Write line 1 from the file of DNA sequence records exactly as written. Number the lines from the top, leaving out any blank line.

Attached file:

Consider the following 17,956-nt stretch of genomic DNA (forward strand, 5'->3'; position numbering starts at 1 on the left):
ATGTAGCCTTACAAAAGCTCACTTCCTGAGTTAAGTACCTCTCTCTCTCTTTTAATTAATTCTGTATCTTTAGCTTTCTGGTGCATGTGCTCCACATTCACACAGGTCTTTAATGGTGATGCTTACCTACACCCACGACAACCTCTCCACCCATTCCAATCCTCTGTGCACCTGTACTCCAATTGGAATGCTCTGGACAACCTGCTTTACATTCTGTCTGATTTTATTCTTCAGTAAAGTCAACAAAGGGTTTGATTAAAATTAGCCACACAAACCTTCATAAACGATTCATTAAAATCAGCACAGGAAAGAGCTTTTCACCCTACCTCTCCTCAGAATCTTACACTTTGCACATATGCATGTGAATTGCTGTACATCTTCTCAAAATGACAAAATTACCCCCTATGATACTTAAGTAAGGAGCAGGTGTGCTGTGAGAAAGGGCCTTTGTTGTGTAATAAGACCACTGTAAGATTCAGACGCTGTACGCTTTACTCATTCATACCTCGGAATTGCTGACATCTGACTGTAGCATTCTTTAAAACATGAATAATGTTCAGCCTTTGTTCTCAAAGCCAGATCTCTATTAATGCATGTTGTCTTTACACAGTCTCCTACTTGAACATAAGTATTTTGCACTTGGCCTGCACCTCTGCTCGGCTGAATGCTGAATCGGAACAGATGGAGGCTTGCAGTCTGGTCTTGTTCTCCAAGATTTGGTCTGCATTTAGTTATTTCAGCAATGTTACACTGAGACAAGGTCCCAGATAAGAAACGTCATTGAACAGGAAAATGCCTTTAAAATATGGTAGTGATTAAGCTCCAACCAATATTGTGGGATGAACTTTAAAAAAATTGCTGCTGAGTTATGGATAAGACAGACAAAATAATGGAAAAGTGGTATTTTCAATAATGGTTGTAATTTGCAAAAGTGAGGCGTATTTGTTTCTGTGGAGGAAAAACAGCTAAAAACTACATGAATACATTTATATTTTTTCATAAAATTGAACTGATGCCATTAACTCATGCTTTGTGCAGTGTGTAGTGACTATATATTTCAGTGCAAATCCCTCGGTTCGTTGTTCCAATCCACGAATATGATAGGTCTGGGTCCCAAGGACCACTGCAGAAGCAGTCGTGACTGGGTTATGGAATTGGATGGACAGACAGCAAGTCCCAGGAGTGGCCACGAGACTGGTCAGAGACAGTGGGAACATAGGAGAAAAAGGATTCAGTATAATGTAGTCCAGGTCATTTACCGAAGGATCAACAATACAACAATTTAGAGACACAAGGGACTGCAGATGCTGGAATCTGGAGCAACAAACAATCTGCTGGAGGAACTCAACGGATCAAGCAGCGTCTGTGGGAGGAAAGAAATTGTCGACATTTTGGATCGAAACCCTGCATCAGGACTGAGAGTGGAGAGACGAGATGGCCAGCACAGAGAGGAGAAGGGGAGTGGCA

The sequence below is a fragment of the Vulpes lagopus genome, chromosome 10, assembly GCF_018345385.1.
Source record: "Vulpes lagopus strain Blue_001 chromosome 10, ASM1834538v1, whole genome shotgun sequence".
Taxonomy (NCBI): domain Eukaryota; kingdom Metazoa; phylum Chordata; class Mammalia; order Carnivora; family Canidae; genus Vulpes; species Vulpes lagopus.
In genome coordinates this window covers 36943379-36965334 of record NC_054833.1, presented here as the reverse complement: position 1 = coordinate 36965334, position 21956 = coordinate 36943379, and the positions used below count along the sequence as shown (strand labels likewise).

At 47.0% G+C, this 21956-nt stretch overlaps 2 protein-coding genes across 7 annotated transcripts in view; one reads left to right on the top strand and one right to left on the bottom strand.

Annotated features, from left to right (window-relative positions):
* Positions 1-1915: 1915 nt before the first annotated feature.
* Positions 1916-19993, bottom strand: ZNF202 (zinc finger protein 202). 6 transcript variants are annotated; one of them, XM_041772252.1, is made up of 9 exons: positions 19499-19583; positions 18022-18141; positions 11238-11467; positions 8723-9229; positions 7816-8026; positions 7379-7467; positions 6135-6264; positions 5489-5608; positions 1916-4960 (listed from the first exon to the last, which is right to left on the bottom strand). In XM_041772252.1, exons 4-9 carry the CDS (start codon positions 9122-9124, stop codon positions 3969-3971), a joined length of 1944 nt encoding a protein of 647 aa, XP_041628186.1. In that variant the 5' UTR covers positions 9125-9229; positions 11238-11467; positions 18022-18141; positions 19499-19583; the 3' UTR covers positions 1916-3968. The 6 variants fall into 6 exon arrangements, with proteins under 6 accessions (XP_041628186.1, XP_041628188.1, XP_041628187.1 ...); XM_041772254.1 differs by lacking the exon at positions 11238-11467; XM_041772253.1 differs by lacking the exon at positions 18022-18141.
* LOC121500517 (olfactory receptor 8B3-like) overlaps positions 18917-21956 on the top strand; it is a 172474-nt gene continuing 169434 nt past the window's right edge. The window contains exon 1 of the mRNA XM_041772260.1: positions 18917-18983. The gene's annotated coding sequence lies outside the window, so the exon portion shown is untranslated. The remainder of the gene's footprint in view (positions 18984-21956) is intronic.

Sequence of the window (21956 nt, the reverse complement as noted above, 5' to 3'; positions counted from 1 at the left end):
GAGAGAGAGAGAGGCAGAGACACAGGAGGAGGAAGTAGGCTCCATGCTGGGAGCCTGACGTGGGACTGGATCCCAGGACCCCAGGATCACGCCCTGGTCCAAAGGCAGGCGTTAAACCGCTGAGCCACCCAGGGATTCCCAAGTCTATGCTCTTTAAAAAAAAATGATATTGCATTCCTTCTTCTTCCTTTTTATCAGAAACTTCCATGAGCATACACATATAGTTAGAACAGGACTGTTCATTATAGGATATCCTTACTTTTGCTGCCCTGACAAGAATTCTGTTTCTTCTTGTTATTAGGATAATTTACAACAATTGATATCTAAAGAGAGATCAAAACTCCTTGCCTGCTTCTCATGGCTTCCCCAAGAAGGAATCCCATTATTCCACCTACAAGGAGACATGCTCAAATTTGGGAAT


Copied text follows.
Consider the following 17,956-nt stretch of genomic DNA (forward strand, 5'->3'; position numbering starts at 1 on the left):